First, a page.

Preston Brooks always knew he wanted to be a business major.  “Business runs the earth,” he says, “and I plan to use it as a tool to accomplish my goals.”  When he came to Multnomah, he immediately joined the business program.  Not so with Lindsey Weaver and Grant Warner: she switched in from elementary ed and he from pastoral.  For Lindsey, all it took was one elementary ed class and knew she needed to make a change: “I realized that teaching wasn’t my calling.  I had thought about being a business major before, and after thinking and praying about it I decided to switch.  I am so happy I made this decision.  I have always wanted to be a leader, but I didn’t quite know in which capacity.  Being in the business administration program has really helped me define what I want to do.”  Grant switched from the pastoral major when he “realized that [pastoral ministry] was not God’s plan for me and that business was a more appropriate major for me.”
Lindsey Weaver
            Business has turned out to be a good fit for Preston, Lindsey, and Grant.  What is unique about Multnomah’s business program sit the integration with faith.  Preston has enjoyed learning not just business concepts, but the moral implications and principles behind those concepts.  This, he says, is one of the strengths of the business professors at Multnomah.  Grant also appreciates the professors in the program: “They understand how the world works, and our classes are usually discussion- and student-led.”  Lindsey agrees that the professors are experienced and knowledgeable: “They make our classes extremely relevant to the world of business today, and that’s really exciting.”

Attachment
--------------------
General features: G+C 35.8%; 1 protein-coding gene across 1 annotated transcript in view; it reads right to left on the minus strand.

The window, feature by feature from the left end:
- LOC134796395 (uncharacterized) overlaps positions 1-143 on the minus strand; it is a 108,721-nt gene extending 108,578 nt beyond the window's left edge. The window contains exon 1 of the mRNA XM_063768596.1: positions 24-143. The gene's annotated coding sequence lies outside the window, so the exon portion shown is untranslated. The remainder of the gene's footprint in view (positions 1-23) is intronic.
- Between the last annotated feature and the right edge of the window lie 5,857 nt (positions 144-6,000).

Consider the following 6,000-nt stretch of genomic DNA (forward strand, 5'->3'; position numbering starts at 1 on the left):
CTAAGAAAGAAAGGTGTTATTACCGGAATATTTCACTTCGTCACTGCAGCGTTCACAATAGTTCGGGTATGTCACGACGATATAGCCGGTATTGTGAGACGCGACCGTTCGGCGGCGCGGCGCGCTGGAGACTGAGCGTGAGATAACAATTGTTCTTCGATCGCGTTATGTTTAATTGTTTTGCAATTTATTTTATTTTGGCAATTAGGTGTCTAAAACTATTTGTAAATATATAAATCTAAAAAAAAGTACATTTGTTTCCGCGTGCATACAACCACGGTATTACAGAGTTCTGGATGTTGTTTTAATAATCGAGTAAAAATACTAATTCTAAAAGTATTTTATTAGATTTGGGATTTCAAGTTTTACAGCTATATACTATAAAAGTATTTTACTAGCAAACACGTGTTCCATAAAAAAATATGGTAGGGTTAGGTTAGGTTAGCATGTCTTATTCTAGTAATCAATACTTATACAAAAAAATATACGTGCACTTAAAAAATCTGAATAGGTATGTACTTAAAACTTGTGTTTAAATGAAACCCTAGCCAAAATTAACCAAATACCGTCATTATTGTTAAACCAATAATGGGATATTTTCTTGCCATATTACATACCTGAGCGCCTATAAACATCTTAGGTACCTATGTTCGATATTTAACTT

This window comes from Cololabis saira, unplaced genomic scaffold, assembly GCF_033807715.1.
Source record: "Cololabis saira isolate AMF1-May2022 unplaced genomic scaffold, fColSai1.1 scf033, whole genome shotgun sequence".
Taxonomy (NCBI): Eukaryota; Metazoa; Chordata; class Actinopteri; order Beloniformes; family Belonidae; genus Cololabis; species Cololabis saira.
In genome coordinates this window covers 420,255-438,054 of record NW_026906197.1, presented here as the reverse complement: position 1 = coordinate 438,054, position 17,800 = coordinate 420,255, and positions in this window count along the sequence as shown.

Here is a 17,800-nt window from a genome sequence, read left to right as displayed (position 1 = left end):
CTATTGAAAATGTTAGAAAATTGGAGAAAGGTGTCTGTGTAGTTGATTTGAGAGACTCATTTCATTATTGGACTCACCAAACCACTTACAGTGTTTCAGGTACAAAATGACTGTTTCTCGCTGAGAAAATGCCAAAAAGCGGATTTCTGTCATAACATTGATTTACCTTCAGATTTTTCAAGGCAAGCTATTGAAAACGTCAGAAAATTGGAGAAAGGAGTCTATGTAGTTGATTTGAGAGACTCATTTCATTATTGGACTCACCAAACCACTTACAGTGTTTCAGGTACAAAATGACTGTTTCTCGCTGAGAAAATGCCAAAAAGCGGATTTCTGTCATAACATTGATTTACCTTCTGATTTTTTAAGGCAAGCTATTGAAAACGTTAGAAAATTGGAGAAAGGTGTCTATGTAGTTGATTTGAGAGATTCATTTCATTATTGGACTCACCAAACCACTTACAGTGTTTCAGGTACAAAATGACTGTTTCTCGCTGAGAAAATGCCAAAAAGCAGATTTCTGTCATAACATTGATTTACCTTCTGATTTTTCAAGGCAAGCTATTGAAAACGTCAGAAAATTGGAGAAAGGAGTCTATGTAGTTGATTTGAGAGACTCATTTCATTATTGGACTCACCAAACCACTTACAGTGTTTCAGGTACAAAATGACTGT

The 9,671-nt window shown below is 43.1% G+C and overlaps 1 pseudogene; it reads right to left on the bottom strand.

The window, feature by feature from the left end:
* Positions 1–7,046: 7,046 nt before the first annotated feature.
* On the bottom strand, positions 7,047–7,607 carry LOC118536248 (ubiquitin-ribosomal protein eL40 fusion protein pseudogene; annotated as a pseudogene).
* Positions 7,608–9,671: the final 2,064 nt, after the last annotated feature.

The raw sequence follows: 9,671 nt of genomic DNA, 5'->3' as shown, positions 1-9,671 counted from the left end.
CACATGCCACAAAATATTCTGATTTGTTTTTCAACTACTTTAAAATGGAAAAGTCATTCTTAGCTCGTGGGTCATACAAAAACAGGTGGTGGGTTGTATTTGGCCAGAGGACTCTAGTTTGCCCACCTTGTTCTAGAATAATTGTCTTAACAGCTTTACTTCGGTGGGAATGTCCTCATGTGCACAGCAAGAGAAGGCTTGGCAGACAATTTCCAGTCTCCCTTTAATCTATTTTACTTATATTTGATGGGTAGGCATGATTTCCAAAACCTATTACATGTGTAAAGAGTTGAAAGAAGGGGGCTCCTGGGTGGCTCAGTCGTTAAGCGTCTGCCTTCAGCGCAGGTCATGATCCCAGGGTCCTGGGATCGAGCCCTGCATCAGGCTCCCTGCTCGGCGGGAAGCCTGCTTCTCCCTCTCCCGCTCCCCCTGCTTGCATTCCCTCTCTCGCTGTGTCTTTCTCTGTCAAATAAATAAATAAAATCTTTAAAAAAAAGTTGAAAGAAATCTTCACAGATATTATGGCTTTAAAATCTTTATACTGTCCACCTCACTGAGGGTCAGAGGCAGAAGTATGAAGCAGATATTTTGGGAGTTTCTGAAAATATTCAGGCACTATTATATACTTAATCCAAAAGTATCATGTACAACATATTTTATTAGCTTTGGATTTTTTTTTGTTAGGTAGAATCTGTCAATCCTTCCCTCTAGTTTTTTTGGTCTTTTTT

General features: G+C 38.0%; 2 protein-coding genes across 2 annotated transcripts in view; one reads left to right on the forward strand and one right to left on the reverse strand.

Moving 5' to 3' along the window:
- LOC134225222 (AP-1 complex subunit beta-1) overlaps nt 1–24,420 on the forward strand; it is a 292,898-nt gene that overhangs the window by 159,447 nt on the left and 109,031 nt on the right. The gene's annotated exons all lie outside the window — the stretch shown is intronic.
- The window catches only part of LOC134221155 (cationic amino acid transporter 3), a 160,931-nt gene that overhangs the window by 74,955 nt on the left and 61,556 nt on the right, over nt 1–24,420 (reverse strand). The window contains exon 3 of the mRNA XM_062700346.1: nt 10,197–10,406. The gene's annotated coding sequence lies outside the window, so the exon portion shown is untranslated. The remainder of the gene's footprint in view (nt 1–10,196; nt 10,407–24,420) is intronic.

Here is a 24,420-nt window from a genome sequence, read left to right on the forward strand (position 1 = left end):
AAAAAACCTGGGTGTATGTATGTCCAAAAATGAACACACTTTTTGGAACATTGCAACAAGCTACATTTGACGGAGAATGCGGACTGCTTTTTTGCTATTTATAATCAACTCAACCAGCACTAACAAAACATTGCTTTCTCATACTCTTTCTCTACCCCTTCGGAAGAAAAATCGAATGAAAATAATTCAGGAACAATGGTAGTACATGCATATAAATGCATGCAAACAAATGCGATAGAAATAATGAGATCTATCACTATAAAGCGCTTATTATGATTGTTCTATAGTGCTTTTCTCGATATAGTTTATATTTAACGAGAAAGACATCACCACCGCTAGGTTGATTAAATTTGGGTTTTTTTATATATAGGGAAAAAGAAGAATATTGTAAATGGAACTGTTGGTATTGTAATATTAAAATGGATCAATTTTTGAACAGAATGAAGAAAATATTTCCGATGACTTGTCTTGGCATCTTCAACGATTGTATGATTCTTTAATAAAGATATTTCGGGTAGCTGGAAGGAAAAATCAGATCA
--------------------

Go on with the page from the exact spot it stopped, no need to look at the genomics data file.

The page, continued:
Preston and Lindsey agree that people in other majors sometimes get the impression that the business major isn’t about building up the kingdom of God—that it’s all about the money.  “In reality,” Preston says, “business is a powerful tool to spread the kingdom because of the resource of assets that can be shared.”  Grant would like to point out that some people also think the business major is really easy, but really it’s just fun.
Grant Warner
            One of the best things about a degree in business is that it is so versatile.  Preston wants to use his degree to work for a company in the world of athletics, maybe “a sport apparel company like Nike or a sports team like the Trailblazers,” he says.  “I plan to use my Bible Theology major in tandem, using the knowledge I have gained to change the nasty face that business has adopted.”  Lindsey wants to work for a large company, maybe as a department head or branch manager.  Grant doesn’t know yet exactly where God is leading him, but with a business degree, the possibilities are endless!